a. worldly rather than spiritual; not specifically relating to religion; lasting from century to century
The church leaders decided not to interfere in secular matters.
Police used tear gas and water cannons against a demonstration by pro-secular protesters, but Monday's march to mark the founding of the Turkish republic went on in defiance of a government ban.
Sentence in Classic:
Helene understood that the question was very simple and easy from the ecclesiastical point of view, and that her directors were making difficulties only because they were apprehensive as to how the matter would be regarded by the secular authorities.
War and Peace(V4) By Leo Tolstoy Context
Yet so loose were the ideas of the times respecting the conduct of the clergy, whether secular or regular, that the Prior Aymer maintained a fair character in the neighbourhood of his abbey.
It has mingled, though with regret, the secular grandeurs of the monarchy with the new grandeurs of the nation.
Les Misérables (V3) By Victor Hugo Context
He stated that his discourses to people were to be sometimes secular, and sometimes religious, but never dogmatic; and that his texts would be taken from all kinds of books.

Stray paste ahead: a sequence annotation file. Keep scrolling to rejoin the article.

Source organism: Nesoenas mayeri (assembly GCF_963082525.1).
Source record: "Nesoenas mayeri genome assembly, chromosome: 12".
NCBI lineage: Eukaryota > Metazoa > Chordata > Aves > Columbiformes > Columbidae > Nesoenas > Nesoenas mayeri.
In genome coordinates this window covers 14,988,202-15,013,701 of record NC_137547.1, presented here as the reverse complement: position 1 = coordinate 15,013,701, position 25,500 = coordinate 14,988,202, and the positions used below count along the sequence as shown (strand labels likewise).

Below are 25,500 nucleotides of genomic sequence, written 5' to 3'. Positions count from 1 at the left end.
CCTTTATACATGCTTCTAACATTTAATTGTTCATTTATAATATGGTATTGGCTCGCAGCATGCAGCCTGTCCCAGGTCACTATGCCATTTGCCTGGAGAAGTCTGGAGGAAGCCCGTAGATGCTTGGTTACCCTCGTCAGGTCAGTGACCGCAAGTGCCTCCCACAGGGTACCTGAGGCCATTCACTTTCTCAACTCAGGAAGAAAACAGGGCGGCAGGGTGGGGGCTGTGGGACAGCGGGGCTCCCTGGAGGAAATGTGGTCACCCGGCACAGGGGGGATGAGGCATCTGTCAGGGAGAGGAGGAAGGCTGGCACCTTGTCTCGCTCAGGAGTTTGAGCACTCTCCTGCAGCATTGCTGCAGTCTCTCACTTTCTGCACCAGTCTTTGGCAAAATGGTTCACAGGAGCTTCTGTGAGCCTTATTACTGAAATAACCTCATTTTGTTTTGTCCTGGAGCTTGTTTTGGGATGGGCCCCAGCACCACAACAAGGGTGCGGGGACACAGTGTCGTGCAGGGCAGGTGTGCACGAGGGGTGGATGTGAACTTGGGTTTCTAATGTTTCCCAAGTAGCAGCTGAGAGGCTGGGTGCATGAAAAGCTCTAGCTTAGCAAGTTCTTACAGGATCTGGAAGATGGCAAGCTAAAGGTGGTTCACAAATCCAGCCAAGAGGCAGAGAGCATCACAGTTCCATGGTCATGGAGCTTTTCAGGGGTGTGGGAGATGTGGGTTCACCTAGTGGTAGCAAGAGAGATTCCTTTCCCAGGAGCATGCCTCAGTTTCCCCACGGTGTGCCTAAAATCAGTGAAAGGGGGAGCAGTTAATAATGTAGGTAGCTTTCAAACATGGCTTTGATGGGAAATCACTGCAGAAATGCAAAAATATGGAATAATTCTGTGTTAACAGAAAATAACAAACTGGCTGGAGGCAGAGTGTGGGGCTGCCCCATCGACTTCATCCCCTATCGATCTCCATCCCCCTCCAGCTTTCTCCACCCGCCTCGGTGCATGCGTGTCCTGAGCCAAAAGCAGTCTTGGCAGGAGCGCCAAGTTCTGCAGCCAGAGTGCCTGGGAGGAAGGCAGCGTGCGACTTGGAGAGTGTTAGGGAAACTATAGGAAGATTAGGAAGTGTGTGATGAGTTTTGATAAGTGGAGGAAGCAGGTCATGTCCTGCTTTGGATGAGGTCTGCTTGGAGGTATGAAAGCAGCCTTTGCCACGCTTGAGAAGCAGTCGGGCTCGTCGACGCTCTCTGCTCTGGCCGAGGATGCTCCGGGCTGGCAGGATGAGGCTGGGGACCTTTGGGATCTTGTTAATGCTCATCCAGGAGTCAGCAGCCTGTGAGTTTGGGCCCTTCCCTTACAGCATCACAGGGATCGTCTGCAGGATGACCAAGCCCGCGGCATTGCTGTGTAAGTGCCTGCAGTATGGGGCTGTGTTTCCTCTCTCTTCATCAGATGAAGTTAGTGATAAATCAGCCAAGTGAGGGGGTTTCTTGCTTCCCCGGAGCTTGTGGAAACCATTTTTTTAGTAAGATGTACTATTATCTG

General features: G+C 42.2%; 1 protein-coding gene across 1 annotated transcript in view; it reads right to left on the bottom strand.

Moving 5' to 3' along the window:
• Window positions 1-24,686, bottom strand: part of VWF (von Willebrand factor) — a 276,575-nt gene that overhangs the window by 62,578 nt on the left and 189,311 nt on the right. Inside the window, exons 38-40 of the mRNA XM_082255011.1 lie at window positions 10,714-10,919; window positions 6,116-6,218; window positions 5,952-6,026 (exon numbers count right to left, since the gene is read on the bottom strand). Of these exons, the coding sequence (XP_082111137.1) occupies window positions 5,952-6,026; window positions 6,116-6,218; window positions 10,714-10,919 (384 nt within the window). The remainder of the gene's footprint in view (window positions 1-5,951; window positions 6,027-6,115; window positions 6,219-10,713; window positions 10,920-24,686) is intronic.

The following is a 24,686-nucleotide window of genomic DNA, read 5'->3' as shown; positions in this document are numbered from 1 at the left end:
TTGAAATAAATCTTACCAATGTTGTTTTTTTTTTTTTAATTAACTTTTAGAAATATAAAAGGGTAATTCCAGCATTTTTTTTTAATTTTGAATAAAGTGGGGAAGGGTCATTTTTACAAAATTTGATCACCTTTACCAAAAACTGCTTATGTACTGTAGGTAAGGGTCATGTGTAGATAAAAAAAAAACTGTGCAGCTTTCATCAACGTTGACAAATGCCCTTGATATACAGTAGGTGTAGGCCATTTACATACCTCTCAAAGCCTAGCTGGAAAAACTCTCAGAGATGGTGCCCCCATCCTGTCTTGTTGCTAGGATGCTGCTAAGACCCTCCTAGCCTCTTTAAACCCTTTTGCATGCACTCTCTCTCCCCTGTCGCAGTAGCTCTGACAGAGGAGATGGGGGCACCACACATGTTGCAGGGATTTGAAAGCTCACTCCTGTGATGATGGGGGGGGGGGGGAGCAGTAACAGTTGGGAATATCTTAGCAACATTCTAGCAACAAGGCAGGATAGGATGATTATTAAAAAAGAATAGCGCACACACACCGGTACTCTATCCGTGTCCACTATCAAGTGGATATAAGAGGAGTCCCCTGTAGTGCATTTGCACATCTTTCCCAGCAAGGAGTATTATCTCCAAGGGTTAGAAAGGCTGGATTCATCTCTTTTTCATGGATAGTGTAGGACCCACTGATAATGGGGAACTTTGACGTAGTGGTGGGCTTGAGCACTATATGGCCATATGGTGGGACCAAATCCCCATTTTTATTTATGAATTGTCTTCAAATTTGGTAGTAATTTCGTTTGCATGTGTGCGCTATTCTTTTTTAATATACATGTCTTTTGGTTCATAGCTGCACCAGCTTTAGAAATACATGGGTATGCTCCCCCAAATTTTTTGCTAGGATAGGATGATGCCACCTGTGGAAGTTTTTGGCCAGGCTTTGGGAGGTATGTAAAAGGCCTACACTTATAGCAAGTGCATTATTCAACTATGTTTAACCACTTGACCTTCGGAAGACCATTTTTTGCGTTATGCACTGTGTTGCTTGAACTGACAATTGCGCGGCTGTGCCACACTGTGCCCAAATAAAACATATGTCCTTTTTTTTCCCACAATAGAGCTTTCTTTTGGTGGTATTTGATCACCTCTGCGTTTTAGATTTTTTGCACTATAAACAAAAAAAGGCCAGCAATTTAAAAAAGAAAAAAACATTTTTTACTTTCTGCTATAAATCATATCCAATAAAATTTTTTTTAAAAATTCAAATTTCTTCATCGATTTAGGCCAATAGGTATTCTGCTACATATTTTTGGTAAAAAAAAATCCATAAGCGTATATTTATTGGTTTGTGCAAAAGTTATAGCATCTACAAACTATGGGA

Return of the Native By Thomas Hardy Context
Midway an elm, shadowy and high, spreads her boughs and secular arms, where, one saith, idle Dreams dwell clustering, and cling under every leaf.
However, as your present mood seems to be one peculiarly secular, I will return to the church at once.
The Importance of Being Earnest By Oscar Wilde Context
Purely secular songs are few in number, partly because many of them were turned into hymns by a change of words, partly because the frolics were seldom heard by the stranger, and the music less often caught.
The Souls of Black Folk By W. E. B. Du Bois Context